Monday, April 22

The Ocean at the End of the Lane – The Lowry

When a reviewer is compiling their list of ‘Best Shows of the Year’, it is advisable to wait until the end of December until they make their final decision. Tonight, having attended the packed press night for ‘The Ocean at the End of the Lane’ at the opening of its extensive UK tour, I have had to rip up my list for 2022 and start again.

As with many of the classic stories aimed at a younger audience, we begin our tale with loss and grief. A man (Trevor Fox) returns to his family home to bury his Father, an event that acts as the stepping off point, evoking his childhood memories of a series of strange and wonderful adventures for his boyhood self (Keir Ogilvy) and best friend Lettie Hempstock (Millie Hikasa).

A more detailed summary of the plot is superfluous, suffice to say that author Neil Gaiman likes to label his body of work ‘Magical Realism’; a perfect description for what adaptor Joel Horwood has managed to translate to the stage. The recipe is sublime; start with a mix of Lewis Carroll, JM Barrie, Arthur Ransome and JRR Tolkien from the classic canon; add in a sprinkle of JK Rowling and Terry Pratchett for the magic and humour; cover it all with a layer of Netflix ‘Stranger Things’ and bake in an oven marked CS Lewis. What emerges as an enchanting and extraordinary memory play that stands alone as an astounding artistic achievement in its own right.

Photo: Brinkhoff-Moegenburg

Director Katy Rudd has had a meteoric rise in the decade since graduation and the decisions made in bringing this vision to life are inspired and assured. The Set Design (Fly Davis) of wild trees fringing the stage is complemented by the extraordinary lighting by Paule Constable, changing the mood from warm to threatening in an instant as the story develops. Both puppetry (Fin Caldwell) and illusion (Jamie Harrison) are utilised to stunning effect to confuse and delight the audience, set to a score by Jherek Bischoff that incorporates grandeur and threat to perfection.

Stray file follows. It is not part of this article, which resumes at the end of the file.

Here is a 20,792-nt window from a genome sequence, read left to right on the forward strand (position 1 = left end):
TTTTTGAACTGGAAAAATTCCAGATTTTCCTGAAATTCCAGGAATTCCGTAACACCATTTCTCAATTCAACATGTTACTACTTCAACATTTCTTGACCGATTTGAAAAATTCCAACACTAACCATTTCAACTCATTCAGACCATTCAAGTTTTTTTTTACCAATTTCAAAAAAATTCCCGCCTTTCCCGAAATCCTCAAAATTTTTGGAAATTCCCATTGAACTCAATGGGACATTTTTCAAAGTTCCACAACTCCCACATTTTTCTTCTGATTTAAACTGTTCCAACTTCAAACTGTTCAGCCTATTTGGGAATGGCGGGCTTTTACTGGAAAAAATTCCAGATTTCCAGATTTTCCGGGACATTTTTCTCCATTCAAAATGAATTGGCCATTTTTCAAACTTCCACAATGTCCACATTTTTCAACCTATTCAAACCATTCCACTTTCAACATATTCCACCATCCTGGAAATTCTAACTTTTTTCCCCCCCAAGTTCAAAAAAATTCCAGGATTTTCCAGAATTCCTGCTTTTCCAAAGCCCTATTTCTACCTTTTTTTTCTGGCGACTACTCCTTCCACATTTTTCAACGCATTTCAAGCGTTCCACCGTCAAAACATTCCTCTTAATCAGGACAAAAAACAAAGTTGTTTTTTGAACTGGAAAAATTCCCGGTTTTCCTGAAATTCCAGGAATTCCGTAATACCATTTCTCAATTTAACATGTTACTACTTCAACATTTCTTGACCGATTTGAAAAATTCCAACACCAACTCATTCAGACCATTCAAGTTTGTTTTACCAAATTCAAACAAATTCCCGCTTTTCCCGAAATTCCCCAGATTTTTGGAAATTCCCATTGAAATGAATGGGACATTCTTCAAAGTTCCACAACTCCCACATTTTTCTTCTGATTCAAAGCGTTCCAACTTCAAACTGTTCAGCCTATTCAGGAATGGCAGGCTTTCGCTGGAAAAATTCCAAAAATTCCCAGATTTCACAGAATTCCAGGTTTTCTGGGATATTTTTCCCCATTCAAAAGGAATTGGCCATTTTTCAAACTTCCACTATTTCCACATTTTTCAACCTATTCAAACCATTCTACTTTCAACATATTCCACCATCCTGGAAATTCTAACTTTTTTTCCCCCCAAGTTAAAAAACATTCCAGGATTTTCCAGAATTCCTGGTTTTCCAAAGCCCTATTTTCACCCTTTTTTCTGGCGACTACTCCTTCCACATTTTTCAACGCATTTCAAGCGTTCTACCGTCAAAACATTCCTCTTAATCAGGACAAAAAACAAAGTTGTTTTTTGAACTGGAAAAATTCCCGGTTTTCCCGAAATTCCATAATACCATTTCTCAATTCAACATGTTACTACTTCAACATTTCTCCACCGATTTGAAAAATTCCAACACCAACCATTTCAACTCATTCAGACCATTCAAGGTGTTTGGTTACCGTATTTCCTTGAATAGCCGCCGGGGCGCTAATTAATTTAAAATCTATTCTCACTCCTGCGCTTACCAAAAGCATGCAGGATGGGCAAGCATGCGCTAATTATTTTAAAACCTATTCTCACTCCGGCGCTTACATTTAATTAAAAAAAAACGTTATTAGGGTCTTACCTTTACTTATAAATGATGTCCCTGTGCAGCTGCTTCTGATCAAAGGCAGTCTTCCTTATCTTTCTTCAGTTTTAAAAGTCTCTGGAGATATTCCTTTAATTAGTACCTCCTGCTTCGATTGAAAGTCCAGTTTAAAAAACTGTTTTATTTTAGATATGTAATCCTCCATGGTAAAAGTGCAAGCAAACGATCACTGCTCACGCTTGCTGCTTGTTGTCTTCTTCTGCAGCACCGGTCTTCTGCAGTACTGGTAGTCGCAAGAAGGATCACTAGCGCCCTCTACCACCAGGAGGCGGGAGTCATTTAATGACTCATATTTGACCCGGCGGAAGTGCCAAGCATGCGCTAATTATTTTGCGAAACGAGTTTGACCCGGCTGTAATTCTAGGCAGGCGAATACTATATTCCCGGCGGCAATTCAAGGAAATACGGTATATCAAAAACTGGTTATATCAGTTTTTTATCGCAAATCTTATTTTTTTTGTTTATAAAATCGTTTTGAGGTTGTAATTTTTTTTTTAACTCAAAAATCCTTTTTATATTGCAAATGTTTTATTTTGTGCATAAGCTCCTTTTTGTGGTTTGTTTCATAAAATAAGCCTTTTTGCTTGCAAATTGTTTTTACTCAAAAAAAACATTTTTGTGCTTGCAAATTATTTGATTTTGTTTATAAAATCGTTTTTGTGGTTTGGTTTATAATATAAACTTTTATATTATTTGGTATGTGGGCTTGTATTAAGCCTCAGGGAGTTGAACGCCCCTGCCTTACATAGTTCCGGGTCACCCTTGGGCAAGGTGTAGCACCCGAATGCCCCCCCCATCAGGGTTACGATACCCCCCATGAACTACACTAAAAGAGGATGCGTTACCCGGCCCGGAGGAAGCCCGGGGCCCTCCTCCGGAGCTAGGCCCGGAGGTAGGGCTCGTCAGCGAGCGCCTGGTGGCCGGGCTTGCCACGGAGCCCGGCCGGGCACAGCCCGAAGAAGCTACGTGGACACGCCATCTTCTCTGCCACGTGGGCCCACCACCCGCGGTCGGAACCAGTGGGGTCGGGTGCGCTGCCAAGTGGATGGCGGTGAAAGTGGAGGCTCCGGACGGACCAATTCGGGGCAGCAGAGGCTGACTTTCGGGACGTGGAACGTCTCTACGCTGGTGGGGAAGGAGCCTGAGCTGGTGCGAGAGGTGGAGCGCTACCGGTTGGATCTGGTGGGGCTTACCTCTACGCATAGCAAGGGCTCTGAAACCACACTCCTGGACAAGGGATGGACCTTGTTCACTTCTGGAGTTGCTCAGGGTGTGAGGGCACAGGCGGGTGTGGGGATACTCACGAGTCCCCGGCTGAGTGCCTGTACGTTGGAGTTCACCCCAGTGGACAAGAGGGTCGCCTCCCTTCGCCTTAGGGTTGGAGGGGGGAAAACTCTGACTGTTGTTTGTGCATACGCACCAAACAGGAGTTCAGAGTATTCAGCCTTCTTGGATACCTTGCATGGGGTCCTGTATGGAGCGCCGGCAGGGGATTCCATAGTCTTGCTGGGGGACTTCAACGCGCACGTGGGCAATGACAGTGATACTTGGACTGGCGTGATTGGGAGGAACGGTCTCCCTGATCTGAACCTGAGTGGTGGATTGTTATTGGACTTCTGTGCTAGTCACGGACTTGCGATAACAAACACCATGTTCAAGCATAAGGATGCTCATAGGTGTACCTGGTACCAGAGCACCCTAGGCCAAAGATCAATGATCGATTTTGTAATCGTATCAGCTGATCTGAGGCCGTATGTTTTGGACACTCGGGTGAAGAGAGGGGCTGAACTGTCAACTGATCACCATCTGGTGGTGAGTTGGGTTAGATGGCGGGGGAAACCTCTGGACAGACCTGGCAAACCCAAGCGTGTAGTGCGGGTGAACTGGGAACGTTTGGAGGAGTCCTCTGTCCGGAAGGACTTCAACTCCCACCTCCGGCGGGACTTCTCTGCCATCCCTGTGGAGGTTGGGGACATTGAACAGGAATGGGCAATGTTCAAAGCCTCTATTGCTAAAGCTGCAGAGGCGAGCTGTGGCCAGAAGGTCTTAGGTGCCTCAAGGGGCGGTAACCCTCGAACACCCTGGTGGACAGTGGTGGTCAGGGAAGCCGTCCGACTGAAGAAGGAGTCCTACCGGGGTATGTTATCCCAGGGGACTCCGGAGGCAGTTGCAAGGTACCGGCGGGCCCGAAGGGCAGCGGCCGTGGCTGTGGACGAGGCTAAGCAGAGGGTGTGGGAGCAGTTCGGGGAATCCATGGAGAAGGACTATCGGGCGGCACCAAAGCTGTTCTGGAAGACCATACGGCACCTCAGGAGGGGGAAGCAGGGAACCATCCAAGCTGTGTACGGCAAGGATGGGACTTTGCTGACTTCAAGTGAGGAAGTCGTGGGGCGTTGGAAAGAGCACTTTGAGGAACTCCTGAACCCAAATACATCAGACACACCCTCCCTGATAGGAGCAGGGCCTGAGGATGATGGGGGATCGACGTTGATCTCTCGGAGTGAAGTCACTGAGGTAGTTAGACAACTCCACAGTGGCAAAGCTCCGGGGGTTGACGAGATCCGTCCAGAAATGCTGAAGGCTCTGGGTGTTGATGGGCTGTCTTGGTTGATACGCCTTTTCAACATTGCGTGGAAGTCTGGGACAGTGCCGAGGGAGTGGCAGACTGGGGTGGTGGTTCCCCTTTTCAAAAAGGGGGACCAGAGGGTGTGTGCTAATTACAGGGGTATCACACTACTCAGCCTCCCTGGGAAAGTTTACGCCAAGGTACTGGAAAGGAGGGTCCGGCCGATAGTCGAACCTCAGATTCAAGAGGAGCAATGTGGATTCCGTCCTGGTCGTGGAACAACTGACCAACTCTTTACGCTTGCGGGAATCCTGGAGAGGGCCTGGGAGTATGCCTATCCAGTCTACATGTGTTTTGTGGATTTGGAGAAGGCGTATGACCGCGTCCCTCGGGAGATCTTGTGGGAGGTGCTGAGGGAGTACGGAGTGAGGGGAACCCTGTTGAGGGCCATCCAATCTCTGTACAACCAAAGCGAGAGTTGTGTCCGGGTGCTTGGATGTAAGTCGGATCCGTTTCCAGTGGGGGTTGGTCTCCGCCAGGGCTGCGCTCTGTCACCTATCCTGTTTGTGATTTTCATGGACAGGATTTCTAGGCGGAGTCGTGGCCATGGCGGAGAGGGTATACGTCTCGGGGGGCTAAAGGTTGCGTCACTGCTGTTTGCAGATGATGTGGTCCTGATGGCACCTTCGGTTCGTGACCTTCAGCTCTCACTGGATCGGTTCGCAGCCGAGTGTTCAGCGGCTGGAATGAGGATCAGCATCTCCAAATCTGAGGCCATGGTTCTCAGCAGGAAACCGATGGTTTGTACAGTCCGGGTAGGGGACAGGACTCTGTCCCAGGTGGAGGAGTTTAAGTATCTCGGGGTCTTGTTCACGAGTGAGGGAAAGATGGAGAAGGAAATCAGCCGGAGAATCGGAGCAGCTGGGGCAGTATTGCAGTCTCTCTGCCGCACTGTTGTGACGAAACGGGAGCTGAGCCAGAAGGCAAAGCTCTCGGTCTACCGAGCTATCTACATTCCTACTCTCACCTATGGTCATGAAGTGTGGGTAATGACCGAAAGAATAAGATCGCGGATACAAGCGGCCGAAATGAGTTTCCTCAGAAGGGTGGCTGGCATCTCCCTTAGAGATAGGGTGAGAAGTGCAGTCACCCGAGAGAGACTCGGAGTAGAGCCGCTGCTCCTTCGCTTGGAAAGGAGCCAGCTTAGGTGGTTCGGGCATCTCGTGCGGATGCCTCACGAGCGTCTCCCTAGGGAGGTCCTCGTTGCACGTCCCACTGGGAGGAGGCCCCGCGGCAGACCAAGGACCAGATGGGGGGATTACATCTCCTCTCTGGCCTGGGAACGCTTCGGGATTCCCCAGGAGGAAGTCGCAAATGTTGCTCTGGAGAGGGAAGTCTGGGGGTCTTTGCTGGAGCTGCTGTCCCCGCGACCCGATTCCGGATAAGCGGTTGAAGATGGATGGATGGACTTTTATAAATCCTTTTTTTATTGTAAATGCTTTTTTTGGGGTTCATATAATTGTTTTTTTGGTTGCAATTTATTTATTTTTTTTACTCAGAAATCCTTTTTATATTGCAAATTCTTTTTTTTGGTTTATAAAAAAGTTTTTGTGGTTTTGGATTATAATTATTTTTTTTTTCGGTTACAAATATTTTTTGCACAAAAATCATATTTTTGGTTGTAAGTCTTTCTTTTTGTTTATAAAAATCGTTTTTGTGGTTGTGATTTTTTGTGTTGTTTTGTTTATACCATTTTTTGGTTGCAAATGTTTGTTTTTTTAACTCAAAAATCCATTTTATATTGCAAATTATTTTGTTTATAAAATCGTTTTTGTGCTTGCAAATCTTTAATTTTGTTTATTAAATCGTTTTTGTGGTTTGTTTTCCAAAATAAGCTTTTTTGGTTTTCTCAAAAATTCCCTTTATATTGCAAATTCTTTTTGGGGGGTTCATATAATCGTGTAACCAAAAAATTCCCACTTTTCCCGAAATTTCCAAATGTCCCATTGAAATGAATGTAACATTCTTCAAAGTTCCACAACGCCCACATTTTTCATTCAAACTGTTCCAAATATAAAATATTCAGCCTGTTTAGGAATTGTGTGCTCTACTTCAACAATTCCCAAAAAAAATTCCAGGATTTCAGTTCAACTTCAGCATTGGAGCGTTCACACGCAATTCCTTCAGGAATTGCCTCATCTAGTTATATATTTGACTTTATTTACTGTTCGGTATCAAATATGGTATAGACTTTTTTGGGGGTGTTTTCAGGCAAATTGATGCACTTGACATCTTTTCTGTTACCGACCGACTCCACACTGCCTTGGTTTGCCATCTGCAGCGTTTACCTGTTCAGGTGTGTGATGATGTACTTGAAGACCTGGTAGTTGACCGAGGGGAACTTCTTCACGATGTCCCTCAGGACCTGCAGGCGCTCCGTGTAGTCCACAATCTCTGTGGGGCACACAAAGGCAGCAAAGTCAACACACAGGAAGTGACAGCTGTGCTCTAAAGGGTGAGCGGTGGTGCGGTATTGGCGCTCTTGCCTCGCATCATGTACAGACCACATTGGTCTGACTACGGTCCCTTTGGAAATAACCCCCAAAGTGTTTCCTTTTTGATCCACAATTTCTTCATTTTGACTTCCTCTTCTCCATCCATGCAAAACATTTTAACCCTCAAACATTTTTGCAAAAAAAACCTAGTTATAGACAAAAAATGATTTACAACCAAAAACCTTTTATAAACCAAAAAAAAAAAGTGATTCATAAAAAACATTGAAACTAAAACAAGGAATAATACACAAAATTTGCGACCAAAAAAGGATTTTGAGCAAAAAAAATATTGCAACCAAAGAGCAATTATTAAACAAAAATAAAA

However, if any one member of the creative team stamped his mark onto this show, it was Steven Hoggett as Movement Director. As the co-creator of Frantic Assembly Theatre Company, they are responsible for the commercial development of ‘physical theatre’ in the UK over the last thirty years, and his input moved this show from the category of excellent to sublime. Utilising the ensemble of six actors with skilful wit, he incorporated changes of scene as part of the narrative structure making them movement pieces in their own right, then developing this theme to allow the wider fight scenes to take on a balletic sensibility, especially those involving Lettie and her battle with the shape shifting ‘Flea’.

In a production which is powered by such a strong creative vision and executed with excellence, it was great to see the performances not being subsumed by the sheer enormity of the show. Both Hikasa and Ogilvy played characters that were significantly younger than their age with believability and warmth, Ogilvy particularly showed the awkward, angular vulnerability of a 12-year-old boy to perfection. The necessary humourous balance was provided by Old Mrs Hempstock (Finty Williams), her cutting observations allowing the light to puncture an often dark storyline. Trevor Fox managed to convince in the role of the Dad, both loving and warm but also violent and sharp once he comes under the influence of Ursula (Charlie Brooks), the lodger who definitely is not all she seems. Brooks shows her theatrical chops in a gorgeous role that manages to suggest Snow Queen and step mother villainy with delicious cruelty, morphing later into supernatural threat and horror.

The appeal of ‘The Ocean at the End of the Lane’ is universal and timeless. Its superb evocation of traditional children’s literature for an older generation, combined with an arresting story that will excite the most jaded teenage palate. When brought to life by a creative team from the National Theatre at the top of their game it is just superb theatre. I urge you not to miss this show.

Playing until 8th January 2022,

Reviewer: Paul Wilcox

Reviewed: 20th December 2022

North West End UK Rating: ★★★★★